Peyton Manning underwent a neck surgery known as cervical fusion on Thursday and will miss two to three months while he recovers. If that reported timeline is accurate, it's lines up perfectly, as we predicted earlier, with Mike Freeman's report that the Colts were prepping to lose Manning for half a season.
Of course, "two to three months" is all relative.
If it's two, that's half a season and you can see why Freeman's sources were concerned with that number. If it's three months, well, that's three-fourths of the season and any sort of delay in the recovery process would almost certainly put Manning out for the season.
However, though this is Manning's third surgery in the past 19 months, the team will keep him on the active roster, the Colts said.
Don't anticipate Indy confirming any timeline for Peyton's return, though. In fact, they confirmed that they will not be confirming that, although the team did acknowledge the surgery.
"As previously stated on Monday, Sept. 5th, Peyton Manning has undergone further testing and consultation with several specialists regarding his rehabilitation. The results of these tests and the consensus of the consultations was that further surgery was warranted," the Colts said in a statement released by the team. "Peyton has undergone this surgery today by having a single level anterior fusion. The surgery was un-eventful.
"This procedure is performed regularly throughout the country on persons from all walks of life, including professional football players. Two former Colts players had this same procedure last winter and have fully resumed their careers. Rehabilitation from such surgery is typically an involved process. Therefore, there will be no estimation of a return date at this time. We will keep Peyton on the active roster until we have a clearer picture of his recovery process."
The Manning surgery was originally reported by ESPN's Chris Mortensen, who adds that "there is no word whether he'll be put on [injured reserve]." Mortensen also spoke with Archie Manning, the Colts quarterback's father.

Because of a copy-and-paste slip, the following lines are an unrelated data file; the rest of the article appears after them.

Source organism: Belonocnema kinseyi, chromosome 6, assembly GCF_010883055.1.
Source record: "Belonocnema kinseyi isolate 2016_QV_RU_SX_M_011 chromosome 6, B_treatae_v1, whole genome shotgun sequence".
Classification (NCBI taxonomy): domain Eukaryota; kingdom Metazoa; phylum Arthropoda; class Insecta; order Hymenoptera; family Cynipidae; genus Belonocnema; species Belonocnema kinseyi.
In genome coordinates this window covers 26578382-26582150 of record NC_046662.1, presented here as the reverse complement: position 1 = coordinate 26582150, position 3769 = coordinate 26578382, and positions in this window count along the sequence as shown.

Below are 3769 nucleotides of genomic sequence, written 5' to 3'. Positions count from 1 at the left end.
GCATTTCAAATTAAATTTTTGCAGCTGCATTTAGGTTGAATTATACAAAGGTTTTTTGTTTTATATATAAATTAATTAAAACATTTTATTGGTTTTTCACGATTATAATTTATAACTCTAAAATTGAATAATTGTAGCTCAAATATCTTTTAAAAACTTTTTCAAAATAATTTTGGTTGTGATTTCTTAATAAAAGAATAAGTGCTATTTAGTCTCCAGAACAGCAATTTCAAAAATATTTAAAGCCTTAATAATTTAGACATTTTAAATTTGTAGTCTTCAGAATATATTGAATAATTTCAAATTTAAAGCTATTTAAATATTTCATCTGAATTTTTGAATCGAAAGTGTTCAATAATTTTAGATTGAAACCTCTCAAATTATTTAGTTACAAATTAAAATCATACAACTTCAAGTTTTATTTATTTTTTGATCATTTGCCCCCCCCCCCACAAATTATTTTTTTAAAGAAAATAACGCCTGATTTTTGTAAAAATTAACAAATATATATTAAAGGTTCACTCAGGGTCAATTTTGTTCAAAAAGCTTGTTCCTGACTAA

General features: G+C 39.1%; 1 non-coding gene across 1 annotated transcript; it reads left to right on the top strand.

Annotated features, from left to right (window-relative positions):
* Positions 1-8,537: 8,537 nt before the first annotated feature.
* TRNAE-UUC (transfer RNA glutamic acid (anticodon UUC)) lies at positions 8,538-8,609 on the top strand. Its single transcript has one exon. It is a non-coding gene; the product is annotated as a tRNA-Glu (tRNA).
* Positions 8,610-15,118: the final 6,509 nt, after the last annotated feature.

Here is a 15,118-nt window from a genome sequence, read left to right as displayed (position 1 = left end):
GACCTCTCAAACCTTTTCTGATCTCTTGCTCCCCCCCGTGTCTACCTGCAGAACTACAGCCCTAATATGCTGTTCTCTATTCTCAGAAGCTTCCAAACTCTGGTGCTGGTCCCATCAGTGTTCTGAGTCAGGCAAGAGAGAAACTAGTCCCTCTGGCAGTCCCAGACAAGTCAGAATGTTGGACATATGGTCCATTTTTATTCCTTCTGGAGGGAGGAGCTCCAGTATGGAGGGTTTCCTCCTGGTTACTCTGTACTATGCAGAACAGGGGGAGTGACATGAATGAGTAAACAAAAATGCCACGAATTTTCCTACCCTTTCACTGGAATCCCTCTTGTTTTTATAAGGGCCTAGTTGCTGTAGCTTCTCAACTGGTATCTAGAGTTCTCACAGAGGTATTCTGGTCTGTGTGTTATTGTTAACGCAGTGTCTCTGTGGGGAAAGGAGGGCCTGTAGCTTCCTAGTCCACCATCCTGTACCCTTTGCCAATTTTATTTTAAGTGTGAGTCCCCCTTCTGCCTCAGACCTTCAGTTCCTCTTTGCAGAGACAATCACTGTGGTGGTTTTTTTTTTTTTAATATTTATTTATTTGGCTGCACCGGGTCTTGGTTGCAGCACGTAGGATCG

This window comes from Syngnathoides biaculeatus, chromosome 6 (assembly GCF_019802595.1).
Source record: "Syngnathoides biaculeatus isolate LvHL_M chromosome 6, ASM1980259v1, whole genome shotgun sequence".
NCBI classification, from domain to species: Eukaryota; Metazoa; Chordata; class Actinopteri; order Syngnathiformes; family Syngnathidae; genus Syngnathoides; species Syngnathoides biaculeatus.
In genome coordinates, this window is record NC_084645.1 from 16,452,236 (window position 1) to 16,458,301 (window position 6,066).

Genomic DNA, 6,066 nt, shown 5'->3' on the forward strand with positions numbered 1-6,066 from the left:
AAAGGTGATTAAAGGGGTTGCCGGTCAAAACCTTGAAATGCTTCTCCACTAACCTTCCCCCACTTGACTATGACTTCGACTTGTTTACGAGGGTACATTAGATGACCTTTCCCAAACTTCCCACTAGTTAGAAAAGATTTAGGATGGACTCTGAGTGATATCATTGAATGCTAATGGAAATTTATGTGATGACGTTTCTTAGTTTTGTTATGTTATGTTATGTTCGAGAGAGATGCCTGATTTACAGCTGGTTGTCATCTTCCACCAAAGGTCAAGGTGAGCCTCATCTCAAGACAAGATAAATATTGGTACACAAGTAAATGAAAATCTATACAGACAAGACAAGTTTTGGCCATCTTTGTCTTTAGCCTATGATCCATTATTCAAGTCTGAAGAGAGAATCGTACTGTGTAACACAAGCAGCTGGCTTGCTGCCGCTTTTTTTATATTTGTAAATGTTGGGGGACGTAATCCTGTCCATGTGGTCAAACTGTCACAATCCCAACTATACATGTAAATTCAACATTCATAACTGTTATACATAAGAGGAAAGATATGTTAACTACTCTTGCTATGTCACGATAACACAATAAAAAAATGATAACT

"I think he's OK, probably because there's a little finality to this deal in terms of playing," Archie said. "He's been on the clock since May. He didn't make it. Obviously, it's a big letdown, but he can relax a little bit compared to the intensity of everything he has done trying to rehab."
Will Carroll of Sports Illustrated paints an even bleaker picture, noting that "if reports of cervical fusion are correct, this is potentially career ending." Carroll also notes that "two to three months is unbelievably aggressive for [this] procedure."
For those wondering why the timeline for Manning has been so vague this week, Michael Lombardi of the NFL Network reports that Peyton "has traveled all over the U.S. trying to find a solution for his cervical problem, the latest recommendation resulted in surgery today."
If that's the case, it certainly makes sense that, as we said earlier today, no one with the Colts actually knew what the deal with Manning was, because he was out there trying to find out what -- if any -- options were available for him from other medical professionals.
The secrecy that's surrounded this entire process has been baffling, almost to the point where it's hard to fathom how we got here. So private, in fact, that even Peyton's older brother Cooper wasn't aware of what was going on with the quarterback's injury.
"[Peyton] values his privacy even within a very tight family like we have," Cooper told ESPN. "We've exchanged some short texts and I've given him his space. He's had a lot going on."
Cooper's not the only one who has sounded out of the know when it comes to Peyton's surgery -- Jim Caldwell didn't have much of an answer on Thursday when reporters inquired about a status update on Manning, shortly before news broke of the surgery.
Of course, Caldwell now has a much bigger concern: can the Colts win without Peyton. Our own Pete Prisco would tell you the Colts are "done" and he has a valid point about Peyton's ability to cover up other problems on the roster. Mike Freeman argues that we shouldn't "kill the Colts yet" because Kerry Collins is at least "not horrible."
And Collins isn't horrible. But he's not Peyton Manning. Which is the harsh reality the Colts will face -- for the first time since 1998 -- come Sunday.
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